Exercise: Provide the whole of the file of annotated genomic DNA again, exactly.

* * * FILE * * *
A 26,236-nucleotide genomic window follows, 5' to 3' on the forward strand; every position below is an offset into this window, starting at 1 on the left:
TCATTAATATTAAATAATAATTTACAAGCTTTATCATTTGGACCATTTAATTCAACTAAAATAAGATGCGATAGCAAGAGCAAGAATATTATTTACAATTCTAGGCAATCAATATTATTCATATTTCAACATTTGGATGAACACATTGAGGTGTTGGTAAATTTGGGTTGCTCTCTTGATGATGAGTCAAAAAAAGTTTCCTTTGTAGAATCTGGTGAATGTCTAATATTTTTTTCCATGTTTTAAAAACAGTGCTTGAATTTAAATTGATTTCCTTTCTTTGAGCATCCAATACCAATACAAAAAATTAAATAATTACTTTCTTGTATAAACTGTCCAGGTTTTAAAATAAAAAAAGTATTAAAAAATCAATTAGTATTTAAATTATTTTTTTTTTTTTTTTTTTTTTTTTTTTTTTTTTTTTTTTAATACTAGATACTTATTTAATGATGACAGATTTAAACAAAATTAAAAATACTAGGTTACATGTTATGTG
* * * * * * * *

A 26,236-nucleotide genomic window follows, 5' to 3' on the forward strand; every position below is an offset into this window, starting at 1 on the left:
TCATTAATATTAAATAATAATTTACAAGCTTTATCATTTGGACCATTTAATTCAACTAAAATAAGATGCGATAGCAAGAGCAAGAATATTATTTACAATTCTAGGCAATCAATATTATTCATATTTCAACATTTGGATGAACACATTGAGGTGTTGGTAAATTTGGGTTGCTCTCTTGATGATGAGTCAAAAAAAGTTTCCTTTGTAGAATCTGGTGAATGTCTAATATTTTTTTCCATGTTTTAAAAACAGTGCTTGAATTTAAATTGATTTCCTTTCTTTGAGCATCCAATACCAATACAAAAAATTAAATAATTACTTTCTTGTATAAACTGTCCAGGTTTTAAAATAAAAAAAGTATTAAAAAATCAATTAGTATTTAAATTATTTTTTTTTTTTTTTTTTTTTTTTTTTTTTTTTTTTTTTTAATACTAGATACTTATTTAATGATGACAGATTTAAACAAAATTAAAAATACTAGGTTACATGTTATGTG